• BRIEF DESCRIPTION OF THE DRAWINGS
  • These and other features, aspects, objects, and advantages of the embodiments described and claimed herein will become better understood upon consideration of the following detailed description, appended claims, and accompanying drawings where:
  • FIG. 1 is a perspective view of a first embodiment of a light trap;
  • FIG. 2 is a front view thereof;
  • FIG. 3 is a side view thereof;
  • FIG. 4 is a bottom view thereof, the top view being essentially a mirror image thereof;
  • FIG. 5 is an exploded view thereof,
  • FIG. 6 is a sectional view thereof which includes a visual representation of the radiation loom emitted from the light channels;
  • FIG. 7 is a front view thereof which also includes a visual representation of the radiation loom emitted from the light channels;
  • FIG. 8 is aside view thereof which also includes a visual representation of the radiation loom emitted from the light channels;
  • FIG. 9 is a perspective view of a second embodiment of a light trap with its front cover in the open position;
  • FIG. 10 is a close-up perspective view thereof which demonstrates how the light pipes are installed into the trap; and,
  • FIG. 11 is a perspective view of a third embodiment of a light trap.
  • It should be understood that the drawings are not necessarily to scale and that the embodiments are sometimes illustrated by graphic symbols, phantom lines, diagrammatic representations and fragmentary views. In certain instances, details which are not necessary for an understanding of the embodiments described and claimed herein or which render other details difficult to perceive may have been omitted. It should be understood, of course, that the inventions described herein are not necessarily limited to the particular embodiments illustrated. Indeed, it is expected that persons of ordinary skill in the art may devise a number of alternative configurations that are similar and equivalent to the embodiments shown and described herein without departing from the spirit and scope of the claims.
  • Like reference numerals will be used to refer to like or similar parts from Figure to Figure in the following detailed description of the drawings.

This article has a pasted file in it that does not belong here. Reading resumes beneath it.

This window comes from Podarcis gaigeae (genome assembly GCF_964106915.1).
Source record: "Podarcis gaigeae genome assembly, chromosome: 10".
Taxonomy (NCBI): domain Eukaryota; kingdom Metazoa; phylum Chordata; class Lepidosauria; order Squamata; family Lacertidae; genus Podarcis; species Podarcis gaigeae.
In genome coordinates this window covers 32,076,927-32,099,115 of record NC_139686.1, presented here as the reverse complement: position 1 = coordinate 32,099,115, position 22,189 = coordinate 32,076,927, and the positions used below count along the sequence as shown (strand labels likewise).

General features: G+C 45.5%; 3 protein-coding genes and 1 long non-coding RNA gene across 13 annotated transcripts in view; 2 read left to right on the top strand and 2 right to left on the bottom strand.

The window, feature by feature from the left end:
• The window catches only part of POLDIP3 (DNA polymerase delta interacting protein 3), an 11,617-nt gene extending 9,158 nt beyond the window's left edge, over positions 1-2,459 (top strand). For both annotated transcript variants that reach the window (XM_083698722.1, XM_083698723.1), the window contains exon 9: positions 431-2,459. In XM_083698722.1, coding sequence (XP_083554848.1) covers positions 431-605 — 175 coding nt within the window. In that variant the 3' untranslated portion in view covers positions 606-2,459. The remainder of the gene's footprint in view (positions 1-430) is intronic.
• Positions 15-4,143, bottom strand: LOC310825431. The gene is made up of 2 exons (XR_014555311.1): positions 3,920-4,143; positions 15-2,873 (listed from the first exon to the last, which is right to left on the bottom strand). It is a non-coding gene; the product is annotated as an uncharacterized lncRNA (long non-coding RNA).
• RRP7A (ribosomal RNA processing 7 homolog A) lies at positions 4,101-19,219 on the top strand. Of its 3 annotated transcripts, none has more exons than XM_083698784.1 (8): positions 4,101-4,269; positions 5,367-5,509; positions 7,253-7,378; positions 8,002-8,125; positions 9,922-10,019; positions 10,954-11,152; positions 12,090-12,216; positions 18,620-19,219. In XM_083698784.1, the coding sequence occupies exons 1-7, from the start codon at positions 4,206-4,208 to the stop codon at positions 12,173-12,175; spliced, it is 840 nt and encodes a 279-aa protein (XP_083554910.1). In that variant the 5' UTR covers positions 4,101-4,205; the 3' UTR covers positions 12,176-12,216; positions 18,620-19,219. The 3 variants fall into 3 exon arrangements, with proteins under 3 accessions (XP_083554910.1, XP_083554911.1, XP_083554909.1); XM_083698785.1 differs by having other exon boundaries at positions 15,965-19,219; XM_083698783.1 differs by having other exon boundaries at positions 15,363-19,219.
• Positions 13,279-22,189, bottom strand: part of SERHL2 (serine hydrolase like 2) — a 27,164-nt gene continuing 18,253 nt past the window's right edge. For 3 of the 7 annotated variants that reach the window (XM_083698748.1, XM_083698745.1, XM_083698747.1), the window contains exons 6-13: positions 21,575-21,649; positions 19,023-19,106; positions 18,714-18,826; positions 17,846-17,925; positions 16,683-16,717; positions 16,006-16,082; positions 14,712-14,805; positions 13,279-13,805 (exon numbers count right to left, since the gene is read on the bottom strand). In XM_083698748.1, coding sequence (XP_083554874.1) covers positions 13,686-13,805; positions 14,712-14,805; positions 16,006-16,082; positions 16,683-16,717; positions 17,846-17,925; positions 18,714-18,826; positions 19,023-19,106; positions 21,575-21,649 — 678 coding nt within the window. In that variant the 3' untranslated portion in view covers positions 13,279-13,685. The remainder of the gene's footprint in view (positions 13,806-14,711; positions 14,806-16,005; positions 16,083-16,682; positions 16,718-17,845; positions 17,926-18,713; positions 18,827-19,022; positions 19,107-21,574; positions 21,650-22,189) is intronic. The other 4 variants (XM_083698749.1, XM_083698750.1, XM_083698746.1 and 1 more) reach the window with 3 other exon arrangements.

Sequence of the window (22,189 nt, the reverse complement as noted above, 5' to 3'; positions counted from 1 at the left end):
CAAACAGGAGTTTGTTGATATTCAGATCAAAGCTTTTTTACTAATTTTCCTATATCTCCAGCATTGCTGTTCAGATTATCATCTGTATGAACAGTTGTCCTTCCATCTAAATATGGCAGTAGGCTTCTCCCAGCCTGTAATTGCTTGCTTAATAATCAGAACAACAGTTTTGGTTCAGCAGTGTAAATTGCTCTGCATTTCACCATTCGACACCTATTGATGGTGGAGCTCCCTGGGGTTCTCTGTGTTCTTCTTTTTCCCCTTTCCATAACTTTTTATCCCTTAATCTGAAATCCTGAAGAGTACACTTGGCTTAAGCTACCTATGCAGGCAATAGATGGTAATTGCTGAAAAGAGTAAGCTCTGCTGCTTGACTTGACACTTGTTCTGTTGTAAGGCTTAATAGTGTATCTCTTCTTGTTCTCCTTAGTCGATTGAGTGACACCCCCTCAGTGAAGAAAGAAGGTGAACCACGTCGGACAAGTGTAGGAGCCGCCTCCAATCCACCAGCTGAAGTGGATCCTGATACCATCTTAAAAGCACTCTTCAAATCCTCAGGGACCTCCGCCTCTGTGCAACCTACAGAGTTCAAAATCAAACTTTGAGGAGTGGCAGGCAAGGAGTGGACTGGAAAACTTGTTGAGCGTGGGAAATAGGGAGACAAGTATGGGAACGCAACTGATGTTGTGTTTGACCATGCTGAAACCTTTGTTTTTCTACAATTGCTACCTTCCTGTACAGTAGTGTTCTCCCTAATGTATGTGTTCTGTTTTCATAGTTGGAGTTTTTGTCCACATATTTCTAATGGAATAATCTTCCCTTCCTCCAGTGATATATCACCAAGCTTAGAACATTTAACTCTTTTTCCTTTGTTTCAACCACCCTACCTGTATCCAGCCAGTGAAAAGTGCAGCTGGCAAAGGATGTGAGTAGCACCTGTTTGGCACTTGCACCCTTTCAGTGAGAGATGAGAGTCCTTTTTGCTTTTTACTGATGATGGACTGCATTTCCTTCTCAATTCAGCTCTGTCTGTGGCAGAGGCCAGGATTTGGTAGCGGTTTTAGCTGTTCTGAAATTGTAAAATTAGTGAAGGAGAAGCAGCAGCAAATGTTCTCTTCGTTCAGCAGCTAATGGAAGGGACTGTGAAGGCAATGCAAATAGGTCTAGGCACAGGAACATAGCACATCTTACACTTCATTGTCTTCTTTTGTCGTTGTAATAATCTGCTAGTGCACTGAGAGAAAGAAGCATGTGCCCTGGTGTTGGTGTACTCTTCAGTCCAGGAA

• DETAILED DESCRIPTION OF THE DRAWINGS
  • Three particular embodiments of a light trap 10, 110, 210 are described and shown herein, the first in FIGS. 1-8, the second in FIGS. 9-10, and the third in FIG. 11. Each of these embodiments are configured for installation on a wall surface, although it is contemplated that devices which utilize the claimed features could be adapted for mounting on other surfaces. The light traps 10, 110, 210 are designed to present a neutral aesthetic, as compared to current light traps, by substantially hiding from view, within the light traps 10, 110, 210 two insect attracting light sources 60 a, 60 b, 160 a, 160 b (not shown for third embodiment) and an insect immobilizing device 190 (not shown for first and third embodiment). Although the shown embodiments each utilize two insect attracting light sources 60 a, 60 b, 160 a, 160 b, it is contemplated that more or less could be utilized with satisfactory results. Contributing to the neutral aesthetic of the trap 10, 110, 210, the insect attracting light sources 60 a, 60 b, 160 a, 160 b are maintained substantially outside of a typical bystander's line of sight, except when the light trap 10, 110, 210 is viewed from extreme angles. By concealing the light sources 60 a, 60 b, 160 a, 160 b within the light trap, however, insect attracting light is prevented from directly projecting forward from the light trap. To enable the insect attracting light to reach the exterior of the light traps 10, 110, 210 and project in a forward (away from the wall surface) direction, the light traps 10, 110, 210 include structures for channeling light into the desired direction, which is usually the area desired to be free of insects. Further contributing to the neutral aesthetic, the light traps 10, 110, 210 have the capability to project visible-spectrum lighting on the wall. In that respect, the three embodiments 10, 110, 210 described and shown herein are insect traps which are disguised as standard wall wash light fixtures.
  • The three embodiments of the light trap 10, 110, 210 are substantially similar, but include slight differences in structure and in assembly, as described in more detail below. The light traps 10, 110, 210 are similar in the respect that they are all adapted to project insect attracting light into the area desired to be free of insects. They all utilize two insect attracting light sources 60 a, 60 b, 160 a, 160 b that emit ultraviolet (or UV) light, and specifically ultraviolet light of the A bandwidth (referred to herein as “UV-A” light). Although UV-A light is not visible to the naked human eye, insects are able to see and are particularly attracted to UV-A light, as discussed in more detail above. Satisfactory results can be obtained with a light source that emits light within the full spectrum of the UV-A bandwidth (i.e., between approximately 315 nm and 400 nm). However, it has been found for most insect species that better results can be obtained using an insect attracting light that emits UV-A light having a predominant wavelength between 345 to 375, and ideally slightly less than 360 nm. To satisfy this criteria, black light blue lamps sold under the trade name Vector, which emit peak UV light at 353 nm, can be used.